Unit labor costs in the total manufacturing sector increased 3.8 percent in the third quarter of 2022, reflecting a 2.4-percent increase in hourly compensation and a 1.3-percent decrease in productivity. Manufacturing unit labor costs increased 4.3 percent from the same quarter a year ago.
Unit labor costs of under 4% seems pretty good, and in a non-rigged economy would mean that inflation should be settling down, since higher costs don’t have to be passed onto the consumer. (Although in 2022 America, it likely means the company uses these lower cost increases as a way to try to grab more profit).

In addition, that report from the Bureau of Labor Statistics showed that employee-related inflation wasn’t as bad in the first half of the year as originally reported. The bad news is that it was largely due to workers not getting as much as much as originally thought.
Nonfarm business sector productivity was not revised in the second quarter of 2022; a 0.2- percentage point upward revision to output was offset by a 0.2-percentage point upward revision to hours worked. (See table B1.) Second-quarter unit labor costs were revised down 1.3 percentage points to an increase of 8.9 percent, reflecting a 1.2-percentage point downward revision to hourly compensation. While hourly compensation increased 4.5 percent in the second quarter of 2022, real hourly compensation decreased 5.5 percent.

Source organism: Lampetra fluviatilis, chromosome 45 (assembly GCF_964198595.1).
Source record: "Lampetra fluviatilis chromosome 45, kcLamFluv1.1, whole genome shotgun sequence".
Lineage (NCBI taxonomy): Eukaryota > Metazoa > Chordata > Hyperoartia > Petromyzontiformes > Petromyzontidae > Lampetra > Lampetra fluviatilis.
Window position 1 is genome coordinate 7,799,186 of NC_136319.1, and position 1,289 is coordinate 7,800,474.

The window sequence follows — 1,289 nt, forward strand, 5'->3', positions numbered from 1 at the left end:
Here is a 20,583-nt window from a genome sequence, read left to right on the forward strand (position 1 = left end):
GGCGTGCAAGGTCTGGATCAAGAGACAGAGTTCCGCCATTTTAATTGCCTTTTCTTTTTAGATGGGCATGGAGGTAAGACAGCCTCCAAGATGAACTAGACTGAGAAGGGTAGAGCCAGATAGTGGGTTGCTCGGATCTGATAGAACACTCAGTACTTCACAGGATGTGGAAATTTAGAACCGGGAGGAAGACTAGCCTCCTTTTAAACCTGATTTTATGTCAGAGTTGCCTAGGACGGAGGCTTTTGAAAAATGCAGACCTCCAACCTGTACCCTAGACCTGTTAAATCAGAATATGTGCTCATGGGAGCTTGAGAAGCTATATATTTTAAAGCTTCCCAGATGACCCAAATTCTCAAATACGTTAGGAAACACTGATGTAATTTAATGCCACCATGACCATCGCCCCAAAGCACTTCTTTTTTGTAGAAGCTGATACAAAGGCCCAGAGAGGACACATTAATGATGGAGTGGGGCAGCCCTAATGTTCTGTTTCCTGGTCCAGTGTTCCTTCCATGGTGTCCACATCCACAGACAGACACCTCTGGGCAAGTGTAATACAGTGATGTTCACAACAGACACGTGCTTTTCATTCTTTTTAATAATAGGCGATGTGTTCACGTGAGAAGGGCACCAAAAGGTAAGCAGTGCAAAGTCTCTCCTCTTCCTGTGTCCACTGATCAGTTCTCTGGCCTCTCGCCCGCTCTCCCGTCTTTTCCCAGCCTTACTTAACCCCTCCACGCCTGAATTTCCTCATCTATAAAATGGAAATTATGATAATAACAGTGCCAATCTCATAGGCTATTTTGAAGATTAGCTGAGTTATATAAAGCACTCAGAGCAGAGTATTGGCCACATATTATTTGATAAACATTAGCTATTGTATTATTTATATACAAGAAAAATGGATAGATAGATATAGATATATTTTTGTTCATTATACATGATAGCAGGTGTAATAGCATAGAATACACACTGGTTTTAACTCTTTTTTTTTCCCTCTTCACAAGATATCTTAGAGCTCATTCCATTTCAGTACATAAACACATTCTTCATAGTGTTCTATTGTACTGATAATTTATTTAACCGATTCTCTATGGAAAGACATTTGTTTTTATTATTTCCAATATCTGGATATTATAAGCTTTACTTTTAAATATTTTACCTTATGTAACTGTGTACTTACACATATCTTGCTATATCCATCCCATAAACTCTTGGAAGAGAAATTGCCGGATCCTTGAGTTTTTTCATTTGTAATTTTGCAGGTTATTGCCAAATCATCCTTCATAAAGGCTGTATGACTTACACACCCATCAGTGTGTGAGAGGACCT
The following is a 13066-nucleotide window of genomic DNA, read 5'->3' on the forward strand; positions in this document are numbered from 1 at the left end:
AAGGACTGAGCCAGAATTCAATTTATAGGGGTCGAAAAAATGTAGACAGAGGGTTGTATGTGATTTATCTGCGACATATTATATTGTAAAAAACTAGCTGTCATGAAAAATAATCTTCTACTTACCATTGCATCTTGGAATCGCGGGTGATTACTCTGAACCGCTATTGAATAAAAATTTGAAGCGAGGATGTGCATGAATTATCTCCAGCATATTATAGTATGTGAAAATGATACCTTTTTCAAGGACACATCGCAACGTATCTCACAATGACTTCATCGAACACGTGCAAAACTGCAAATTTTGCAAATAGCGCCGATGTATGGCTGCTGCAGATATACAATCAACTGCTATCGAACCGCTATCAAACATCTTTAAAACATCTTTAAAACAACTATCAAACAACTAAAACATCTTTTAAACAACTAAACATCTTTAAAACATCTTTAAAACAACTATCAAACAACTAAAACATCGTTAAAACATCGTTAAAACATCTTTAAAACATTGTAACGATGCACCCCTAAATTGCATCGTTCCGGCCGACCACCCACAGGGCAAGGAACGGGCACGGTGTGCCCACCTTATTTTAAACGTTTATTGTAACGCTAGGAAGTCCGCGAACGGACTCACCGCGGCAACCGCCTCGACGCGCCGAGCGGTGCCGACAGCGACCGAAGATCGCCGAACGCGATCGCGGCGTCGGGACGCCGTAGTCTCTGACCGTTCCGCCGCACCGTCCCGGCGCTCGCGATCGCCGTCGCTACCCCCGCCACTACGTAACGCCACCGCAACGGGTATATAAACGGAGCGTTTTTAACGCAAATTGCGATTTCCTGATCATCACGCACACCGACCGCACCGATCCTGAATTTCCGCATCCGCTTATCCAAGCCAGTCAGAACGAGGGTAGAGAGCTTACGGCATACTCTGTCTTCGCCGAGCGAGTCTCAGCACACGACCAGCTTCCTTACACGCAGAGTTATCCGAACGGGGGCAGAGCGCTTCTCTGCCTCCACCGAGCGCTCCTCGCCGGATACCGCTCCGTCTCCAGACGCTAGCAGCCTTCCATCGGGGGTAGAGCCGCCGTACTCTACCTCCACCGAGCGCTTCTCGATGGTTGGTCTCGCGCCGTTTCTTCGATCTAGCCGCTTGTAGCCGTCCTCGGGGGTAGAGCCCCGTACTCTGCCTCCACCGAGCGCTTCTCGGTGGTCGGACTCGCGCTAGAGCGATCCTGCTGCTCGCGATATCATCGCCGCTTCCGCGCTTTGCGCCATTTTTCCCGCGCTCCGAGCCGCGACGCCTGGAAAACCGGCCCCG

Manufacturing sector productivity was revised down 1.8 percentage points to an increase of 2.9 percent in the second quarter of 2022, reflecting a 0.4-percentage point downward revision to output and a 1.4-percentage point upward revision to hours worked. Productivity was revised down in both the durable and nondurable manufacturing subsectors. In the second quarter of 2022, total manufacturing unit labor costs decreased 0.7 percent rather than 0.2 percent as previously reported, reflecting a 2.3- percentage point downward revision to hourly compensation, which was partially offset by the 1.8- percentage point downward revision to productivity.